Located at the windward edge of campus to take full advantage of the abundant trade winds that accelerate down from the hillside above. The site faces due south to picturesque 14,000 foot Mauna Kea volcano. Due southern exposure optimizes solar thermal and photovoltaic panel performance and enables many interior building views directed toward the volcano and valley below. Given the favorable Hawaiian climate and the building’s dramatic hillside setting direct connections to the outdoors are enhanced via operable glass doors. An entry court is located to the east, a large teaching porch opens directly south, and a wind sheltered court to the west sponsors and outdoor, covered classroom. The topography of the hillside is reflected in the stepped, terraced arrangement of the building’s internal spaces, where storage tanks, solar panels and other systems have been strategically located to take advantage of this change in elevation.

Integration with the Community:

The Elab online, the facility’s website, is a virtual nexus of information. The site tracks local weather data from multiple remote stations, monitors building systems and energy use, studies water consumption and rain collection, and offers all of this valuable microclimate and building data to neighboring residents of Kamuela and to the virtual community beyond. The Energy Lab’s conference room has been designed to take advantage of Hawaii’s bridge between the West Coast and Asian Mainland time zones. Where formerly Hawaii may have suffered from geographical isolation, Hawaii Prep students now benefit by engaging both sides of the pacific during their regular school day via video conferencing.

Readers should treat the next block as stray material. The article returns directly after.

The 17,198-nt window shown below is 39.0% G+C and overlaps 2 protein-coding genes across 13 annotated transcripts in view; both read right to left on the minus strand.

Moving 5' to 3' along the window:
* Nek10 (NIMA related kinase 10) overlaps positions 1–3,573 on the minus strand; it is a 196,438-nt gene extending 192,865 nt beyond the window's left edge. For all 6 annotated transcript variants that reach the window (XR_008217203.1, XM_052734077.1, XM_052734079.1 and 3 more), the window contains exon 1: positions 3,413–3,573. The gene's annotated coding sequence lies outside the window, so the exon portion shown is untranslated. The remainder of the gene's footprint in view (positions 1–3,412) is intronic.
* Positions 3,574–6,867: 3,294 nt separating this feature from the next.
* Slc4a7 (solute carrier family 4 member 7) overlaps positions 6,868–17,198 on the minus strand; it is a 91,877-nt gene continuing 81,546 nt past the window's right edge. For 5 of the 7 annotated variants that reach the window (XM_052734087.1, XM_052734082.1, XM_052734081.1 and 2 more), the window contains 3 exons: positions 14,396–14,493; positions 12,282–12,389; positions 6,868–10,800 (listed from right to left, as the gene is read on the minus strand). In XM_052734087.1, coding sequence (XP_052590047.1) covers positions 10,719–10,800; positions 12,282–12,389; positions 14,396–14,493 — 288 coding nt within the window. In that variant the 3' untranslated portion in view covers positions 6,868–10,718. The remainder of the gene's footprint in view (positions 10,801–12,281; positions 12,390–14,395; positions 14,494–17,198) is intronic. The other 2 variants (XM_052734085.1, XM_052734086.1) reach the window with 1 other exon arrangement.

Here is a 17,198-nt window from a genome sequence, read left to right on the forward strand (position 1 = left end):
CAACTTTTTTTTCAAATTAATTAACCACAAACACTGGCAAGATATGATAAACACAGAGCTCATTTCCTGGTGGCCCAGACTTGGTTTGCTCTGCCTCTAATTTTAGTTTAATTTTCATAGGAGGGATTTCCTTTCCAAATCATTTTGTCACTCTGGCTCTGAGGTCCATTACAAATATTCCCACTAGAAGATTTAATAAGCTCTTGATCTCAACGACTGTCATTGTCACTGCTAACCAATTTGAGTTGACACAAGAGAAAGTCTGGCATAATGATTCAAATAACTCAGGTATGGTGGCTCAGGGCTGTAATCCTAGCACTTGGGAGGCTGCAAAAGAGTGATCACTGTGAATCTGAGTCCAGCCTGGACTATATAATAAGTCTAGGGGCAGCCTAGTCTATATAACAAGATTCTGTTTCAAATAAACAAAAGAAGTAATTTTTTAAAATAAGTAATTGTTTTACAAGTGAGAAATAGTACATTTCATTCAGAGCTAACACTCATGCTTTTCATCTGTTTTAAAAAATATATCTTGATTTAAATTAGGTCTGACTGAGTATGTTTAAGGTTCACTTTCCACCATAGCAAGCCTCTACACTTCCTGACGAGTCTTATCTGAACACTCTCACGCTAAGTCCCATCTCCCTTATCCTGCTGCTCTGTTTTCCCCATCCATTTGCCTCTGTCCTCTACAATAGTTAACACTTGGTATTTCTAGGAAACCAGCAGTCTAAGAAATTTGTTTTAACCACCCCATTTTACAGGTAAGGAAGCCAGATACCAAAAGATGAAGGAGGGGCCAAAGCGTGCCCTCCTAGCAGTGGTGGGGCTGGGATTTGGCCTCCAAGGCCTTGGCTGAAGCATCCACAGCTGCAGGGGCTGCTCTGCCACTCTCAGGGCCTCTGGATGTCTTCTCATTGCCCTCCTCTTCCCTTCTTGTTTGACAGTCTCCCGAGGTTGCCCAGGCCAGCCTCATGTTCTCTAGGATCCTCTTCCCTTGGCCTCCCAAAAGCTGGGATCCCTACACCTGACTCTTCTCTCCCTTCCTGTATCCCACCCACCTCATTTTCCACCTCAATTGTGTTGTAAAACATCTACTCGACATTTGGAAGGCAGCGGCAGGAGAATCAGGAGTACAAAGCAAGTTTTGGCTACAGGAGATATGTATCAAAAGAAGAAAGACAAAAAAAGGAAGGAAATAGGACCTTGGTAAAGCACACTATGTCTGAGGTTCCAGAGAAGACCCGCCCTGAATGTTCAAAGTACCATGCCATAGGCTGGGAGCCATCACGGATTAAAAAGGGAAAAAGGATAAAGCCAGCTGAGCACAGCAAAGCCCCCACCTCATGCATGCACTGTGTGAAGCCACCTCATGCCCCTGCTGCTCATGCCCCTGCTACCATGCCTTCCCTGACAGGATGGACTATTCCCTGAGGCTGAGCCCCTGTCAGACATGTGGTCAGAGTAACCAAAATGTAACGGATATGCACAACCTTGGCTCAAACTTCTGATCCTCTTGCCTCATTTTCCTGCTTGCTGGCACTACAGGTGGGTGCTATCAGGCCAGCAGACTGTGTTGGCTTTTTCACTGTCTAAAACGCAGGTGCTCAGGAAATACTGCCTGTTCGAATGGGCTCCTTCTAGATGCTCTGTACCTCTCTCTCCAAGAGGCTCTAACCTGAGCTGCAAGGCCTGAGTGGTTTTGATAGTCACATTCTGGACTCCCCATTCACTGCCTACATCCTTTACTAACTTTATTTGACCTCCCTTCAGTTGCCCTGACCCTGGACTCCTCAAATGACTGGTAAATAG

Building Systems Monitoring:

Developed to function much like the human brain, the Energy Lab is capable of regulating its breathing, cooling/heating, watering and energy generation, via input from over 250 sensors. The Energy Lab self-regulates its interior climate, maintaining temperature, relative humidity, and carbon dioxide levels in all spaces at all times. Truly a marvel, this system optimizes building performance and is believed the reason for better than anticipated yields in performance thus far.

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One Bloor East / Hariri Pontarini Architects http://www.iphong.com/2010/06/one-bloor-east-hariri-pontarini-architects/ http://www.iphong.com/2010/06/one-bloor-east-hariri-pontarini-architects/#comments Tue, 22 Jun 2010 16:32:12 +0000 Phong Vu http://www.iphong.com/?p=957